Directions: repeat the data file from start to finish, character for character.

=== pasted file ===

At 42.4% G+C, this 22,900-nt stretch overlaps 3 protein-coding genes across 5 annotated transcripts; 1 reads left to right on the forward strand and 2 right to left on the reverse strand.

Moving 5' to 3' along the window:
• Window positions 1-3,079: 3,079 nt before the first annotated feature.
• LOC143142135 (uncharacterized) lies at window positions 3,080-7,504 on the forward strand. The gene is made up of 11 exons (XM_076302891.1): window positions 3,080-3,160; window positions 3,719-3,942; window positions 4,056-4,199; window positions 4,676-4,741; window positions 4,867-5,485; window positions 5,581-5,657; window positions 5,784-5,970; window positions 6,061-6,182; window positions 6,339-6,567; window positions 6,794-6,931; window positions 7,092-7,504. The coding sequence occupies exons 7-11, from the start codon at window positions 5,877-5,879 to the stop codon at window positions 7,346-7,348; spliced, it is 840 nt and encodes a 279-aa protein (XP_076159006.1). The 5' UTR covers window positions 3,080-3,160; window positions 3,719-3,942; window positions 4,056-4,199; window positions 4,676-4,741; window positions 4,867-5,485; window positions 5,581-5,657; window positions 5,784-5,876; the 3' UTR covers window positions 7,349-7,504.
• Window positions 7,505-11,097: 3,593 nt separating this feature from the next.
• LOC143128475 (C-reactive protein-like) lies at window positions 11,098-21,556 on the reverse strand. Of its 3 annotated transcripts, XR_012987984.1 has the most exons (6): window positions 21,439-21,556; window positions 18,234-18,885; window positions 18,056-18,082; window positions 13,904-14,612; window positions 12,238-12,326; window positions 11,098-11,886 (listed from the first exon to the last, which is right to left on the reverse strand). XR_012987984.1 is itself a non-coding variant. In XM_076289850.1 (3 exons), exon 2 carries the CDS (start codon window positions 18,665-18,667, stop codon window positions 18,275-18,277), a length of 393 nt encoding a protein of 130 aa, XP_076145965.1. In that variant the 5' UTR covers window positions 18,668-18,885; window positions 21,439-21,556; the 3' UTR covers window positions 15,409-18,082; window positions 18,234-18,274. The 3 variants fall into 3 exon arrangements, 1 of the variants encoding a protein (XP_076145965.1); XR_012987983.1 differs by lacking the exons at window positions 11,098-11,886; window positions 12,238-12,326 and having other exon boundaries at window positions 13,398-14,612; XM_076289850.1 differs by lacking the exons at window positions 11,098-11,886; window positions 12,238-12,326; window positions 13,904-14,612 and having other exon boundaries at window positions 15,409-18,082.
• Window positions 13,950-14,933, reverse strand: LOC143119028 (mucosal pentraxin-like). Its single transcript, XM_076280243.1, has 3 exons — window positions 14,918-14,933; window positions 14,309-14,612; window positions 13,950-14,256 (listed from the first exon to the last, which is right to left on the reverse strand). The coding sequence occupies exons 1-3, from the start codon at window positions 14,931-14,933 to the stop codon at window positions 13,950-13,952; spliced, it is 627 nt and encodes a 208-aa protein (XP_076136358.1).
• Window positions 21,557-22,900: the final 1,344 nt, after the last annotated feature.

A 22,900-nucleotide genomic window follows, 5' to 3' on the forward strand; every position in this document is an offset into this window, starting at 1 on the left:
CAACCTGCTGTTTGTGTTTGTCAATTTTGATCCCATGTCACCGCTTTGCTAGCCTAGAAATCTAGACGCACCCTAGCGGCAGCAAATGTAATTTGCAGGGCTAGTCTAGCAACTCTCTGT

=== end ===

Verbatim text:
At 42.4% G+C, this 22,900-nt stretch overlaps 3 protein-coding genes across 5 annotated transcripts; 1 reads left to right on the forward strand and 2 right to left on the reverse strand.

Moving 5' to 3' along the window:
• Window positions 1-3,079: 3,079 nt before the first annotated feature.
• LOC143142135 (uncharacterized) lies at window positions 3,080-7,504 on the forward strand. The gene is made up of 11 exons (XM_076302891.1): window positions 3,080-3,160; window positions 3,719-3,942; window positions 4,056-4,199; window positions 4,676-4,741; window positions 4,867-5,485; window positions 5,581-5,657; window positions 5,784-5,970; window positions 6,061-6,182; window positions 6,339-6,567; window positions 6,794-6,931; window positions 7,092-7,504. The coding sequence occupies exons 7-11, from the start codon at window positions 5,877-5,879 to the stop codon at window positions 7,346-7,348; spliced, it is 840 nt and encodes a 279-aa protein (XP_076159006.1). The 5' UTR covers window positions 3,080-3,160; window positions 3,719-3,942; window positions 4,056-4,199; window positions 4,676-4,741; window positions 4,867-5,485; window positions 5,581-5,657; window positions 5,784-5,876; the 3' UTR covers window positions 7,349-7,504.
• Window positions 7,505-11,097: 3,593 nt separating this feature from the next.
• LOC143128475 (C-reactive protein-like) lies at window positions 11,098-21,556 on the reverse strand. Of its 3 annotated transcripts, XR_012987984.1 has the most exons (6): window positions 21,439-21,556; window positions 18,234-18,885; window positions 18,056-18,082; window positions 13,904-14,612; window positions 12,238-12,326; window positions 11,098-11,886 (listed from the first exon to the last, which is right to left on the reverse strand). XR_012987984.1 is itself a non-coding variant. In XM_076289850.1 (3 exons), exon 2 carries the CDS (start codon window positions 18,665-18,667, stop codon window positions 18,275-18,277), a length of 393 nt encoding a protein of 130 aa, XP_076145965.1. In that variant the 5' UTR covers window positions 18,668-18,885; window positions 21,439-21,556; the 3' UTR covers window positions 15,409-18,082; window positions 18,234-18,274. The 3 variants fall into 3 exon arrangements, 1 of the variants encoding a protein (XP_076145965.1); XR_012987983.1 differs by lacking the exons at window positions 11,098-11,886; window positions 12,238-12,326 and having other exon boundaries at window positions 13,398-14,612; XM_076289850.1 differs by lacking the exons at window positions 11,098-11,886; window positions 12,238-12,326; window positions 13,904-14,612 and having other exon boundaries at window positions 15,409-18,082.
• Window positions 13,950-14,933, reverse strand: LOC143119028 (mucosal pentraxin-like). Its single transcript, XM_076280243.1, has 3 exons — window positions 14,918-14,933; window positions 14,309-14,612; window positions 13,950-14,256 (listed from the first exon to the last, which is right to left on the reverse strand). The coding sequence occupies exons 1-3, from the start codon at window positions 14,931-14,933 to the stop codon at window positions 13,950-13,952; spliced, it is 627 nt and encodes a 208-aa protein (XP_076136358.1).
• Window positions 21,557-22,900: the final 1,344 nt, after the last annotated feature.

A 22,900-nucleotide genomic window follows, 5' to 3' on the forward strand; every position in this document is an offset into this window, starting at 1 on the left:
CAACCTGCTGTTTGTGTTTGTCAATTTTGATCCCATGTCACCGCTTTGCTAGCCTAGAAATCTAGACGCACCCTAGCGGCAGCAAATGTAATTTGCAGGGCTAGTCTAGCAACTCTCTGT